Silk Flowers

Silk Flowers – origin of the name

artificial white orchid in pot real touch hand made

artificial white orchid in pot, real touch, hand made

Also called Fake Flowers or Artificial Flowers. Silk flowers were sewn with silk over hundreds years ago by Chinese. We are still labelling them as “silk flowers”. But current manufacturing methods use synthetic fibers and high-tech processes.

Fake flowers are a popular choice for office, hotel, restaurant and home décor because of their durability and low maintenance.

“My flowers looked amazing! They felt so real and the quality was top notch …”
– customer review

 

What are other names for Silk flowers?

Artificial flowers, fake flowers, faux flowers, plastic flowers, etc. In our shop categories we use artificial flowers term (and artificial plants, not silk plants).

 

History of Silk Flowers

Faux and dried flowers began as a poor alternative to the natural flowers. Today, silk flowers are praised for their realism, versatility and beauty. Highest quality products are very expensive. In Italy, in the Twelfth-Century were born artificial flowers made of real silk. European, especially French artists, began to improve the artificial flowers, using h-q fabrics and workmanship.  

By the time of the French Revolution (18th century), Queen Marie Antionette chose a silk rosebud as her emblem.  The French Revolution spread the fake flower artisans all over Europe. Many of them landed in England and America. At the Victorian period fresh flowers and silk florals became a crucial point for home décor. During this time, flowers were assigned meanings for particular occasions and emotions.

In America, pompous fake flower arrangements were used for ladies of high fashion. The popularity of the faux flower grew so that throughout the early 20th century, shop owners began offering a silk flower products in their shops.

“… Real flowers were not an option for us (because of allergies), but I don’t feel as if we are missing out on anything by having these silk flowers …” – customer review

 

Fabrics for Silk Flowers

Fake flowers are usually formed from polyester (depending on the chemical structure, polyester can be a thermoplastic or thermoset). Plastic still dominates at the mass-produced, artificial flower market. Polyester was very good from various reasons: low-cost, ability to accept dyes and durability.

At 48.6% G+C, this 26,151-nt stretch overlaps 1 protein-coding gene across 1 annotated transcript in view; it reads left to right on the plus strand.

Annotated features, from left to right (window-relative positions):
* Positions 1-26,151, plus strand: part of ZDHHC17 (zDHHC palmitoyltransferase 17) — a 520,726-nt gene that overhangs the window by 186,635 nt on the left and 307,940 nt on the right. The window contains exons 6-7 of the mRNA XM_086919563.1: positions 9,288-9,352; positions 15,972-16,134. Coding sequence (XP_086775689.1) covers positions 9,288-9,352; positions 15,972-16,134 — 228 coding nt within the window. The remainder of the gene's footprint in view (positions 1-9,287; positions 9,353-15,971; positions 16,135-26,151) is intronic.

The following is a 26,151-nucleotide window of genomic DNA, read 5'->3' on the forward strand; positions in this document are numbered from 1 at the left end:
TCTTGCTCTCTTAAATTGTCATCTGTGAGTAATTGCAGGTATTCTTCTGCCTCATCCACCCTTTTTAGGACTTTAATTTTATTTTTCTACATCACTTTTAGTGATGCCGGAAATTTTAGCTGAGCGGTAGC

Inside, silk flowers are often wired. Wired stems are stiffer, but retain elasticity, which is crucial for arranging artificial flowers.

 

Silk Flower – how does it made?

silk flowers manufacturing

silk flowers manufacturing

The process begins with white polyester textile – fabric. All flowers, leaves are white, no matter the final colour. Material is die-cut into the a range of flower petal shapes and sizes. These are dyed and then assembled into finished, beautiful silk flowers.

To create the look of natural flowers, the fake flower petals need wrinkles and shapes. The petals are heat pressed in shape-molds, which create the realistic form. But large petals may require to be stiffened with wire glued on the edges. Once we have made single silk flowers, many are joined by hand to create sprays or larger bushes. This is the last step before it is packed and delivered.

Because of intensive production, it is no surprise that the majority of faux flowers are produced in China, Thailand and Honduras.

 

Future of Silk Plants

silk flower from China

silk flower from China

The future of silk flowers is likely to imitate its long past. People like to be surrounded by beautiful substitute of the nature. They also want the convenience of low-maintenance, everlasting flowers. Our homes, offices, restaurants and fashions benefit from the addition of artificial flowers, and many other businesses rely on fake flowers to add the finishing touch to their indoors and outdoors spaces.

“The flowers were amazing! … I can’t wait to have the beauty of these flowers captured in our wedding photos …” – customer review

 

Learn more:

Beveridge, Ardith and Shelly Urban. “Permanent Botanicals” In A Centennial History of the American Florist. Topeka, KS: Florist Review Enterprises, 1998.

 

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